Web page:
TOKYO (Reuters) - Honda Motor Co Ltd on Thursday unveiled a partially self-driving Legend sedan in Japan, becoming the world’s first carmaker to sell a vehicle equipped with new, certified level 3 automation technology.
The launch gives Japan’s No.2 automaker bragging rights for being the first to market, but lease sales of the level 3 flagship Legend would be limited to a batch of 100 in Japan, at a retail price of 11 million yen ($102,000).
Still, the new automation technology is a big step towards eliminating human error-induced accidents, chief engineer Yoichi Sugimoto told reporters.
The Legend’s “Traffic Jam Pilot” system can control acceleration, braking and steering under certain conditions.
Once the system is activated, a driver can also watch movies or use the navigation on the screen, helping to mitigate fatigue and stress when driving in a traffic jam, Honda said in a statement.
It can alert the driver to respond when handing over the control, such as vibration on the driver’s seatbelt, the carmaker said. And if the driver continues to be unresponsive, the system will assist with an emergency stop by decelerating and stopping the vehicle while alerting surrounding cars with hazard lights and the horn, it added.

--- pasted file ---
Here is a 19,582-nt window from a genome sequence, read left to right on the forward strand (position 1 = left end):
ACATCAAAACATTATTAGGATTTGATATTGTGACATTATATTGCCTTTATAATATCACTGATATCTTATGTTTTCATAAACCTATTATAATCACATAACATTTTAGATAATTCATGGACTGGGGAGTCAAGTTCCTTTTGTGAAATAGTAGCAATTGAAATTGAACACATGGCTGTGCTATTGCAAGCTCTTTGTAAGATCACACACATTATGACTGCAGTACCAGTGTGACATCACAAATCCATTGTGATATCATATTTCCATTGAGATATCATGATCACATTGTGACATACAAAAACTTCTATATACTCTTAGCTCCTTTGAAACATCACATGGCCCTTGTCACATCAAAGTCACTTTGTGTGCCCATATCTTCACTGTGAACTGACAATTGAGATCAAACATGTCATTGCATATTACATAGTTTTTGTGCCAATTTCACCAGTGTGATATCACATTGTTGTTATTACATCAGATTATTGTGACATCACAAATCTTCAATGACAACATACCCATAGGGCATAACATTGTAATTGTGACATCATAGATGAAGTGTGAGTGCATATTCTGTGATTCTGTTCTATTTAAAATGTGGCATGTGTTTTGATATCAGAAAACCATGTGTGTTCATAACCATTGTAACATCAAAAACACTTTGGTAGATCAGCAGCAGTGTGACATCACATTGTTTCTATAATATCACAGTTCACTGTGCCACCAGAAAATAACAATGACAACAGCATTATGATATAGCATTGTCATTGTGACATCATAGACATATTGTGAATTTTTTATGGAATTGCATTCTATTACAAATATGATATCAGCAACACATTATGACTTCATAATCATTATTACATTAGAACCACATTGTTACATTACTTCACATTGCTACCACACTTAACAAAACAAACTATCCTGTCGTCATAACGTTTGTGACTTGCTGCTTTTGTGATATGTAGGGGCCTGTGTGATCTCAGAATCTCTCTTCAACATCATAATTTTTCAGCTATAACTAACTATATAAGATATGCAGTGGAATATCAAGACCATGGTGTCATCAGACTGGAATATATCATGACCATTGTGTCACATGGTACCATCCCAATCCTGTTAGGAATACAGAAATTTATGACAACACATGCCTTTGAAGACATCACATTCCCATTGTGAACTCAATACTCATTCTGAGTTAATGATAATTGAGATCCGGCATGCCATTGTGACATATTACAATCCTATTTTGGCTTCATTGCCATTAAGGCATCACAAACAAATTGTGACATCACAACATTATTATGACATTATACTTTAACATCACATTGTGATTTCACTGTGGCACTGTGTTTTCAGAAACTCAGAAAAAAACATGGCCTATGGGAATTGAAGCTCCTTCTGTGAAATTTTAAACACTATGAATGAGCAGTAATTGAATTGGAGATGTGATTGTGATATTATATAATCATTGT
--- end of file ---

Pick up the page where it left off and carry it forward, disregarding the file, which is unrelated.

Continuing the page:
The announcement comes after the Japanese government awarded a safety certification to Honda’s “Traffic Jam Pilot” in November.
Global automakers and tech companies, including Google parent Alphabet Inc’s Waymo and Tesla Inc, have been investing heavily in autonomous driving.
Yet even as the technology advances, regulations on autonomous driving differ from country to country. Audi unveiled an A8 sedan with level 3 technology in 2017 but regulatory hurdles have prevented it from being widely introduced.
Honda has no plans to increase production or sales of a level 3-equipped Legend for now, its operating officer said on Thursday.
($1 = 107.3400 yen)
Reporting by Eimi Yamamitsu; Editing by Shri Navaratnam and Emelia Sithole-Matarise
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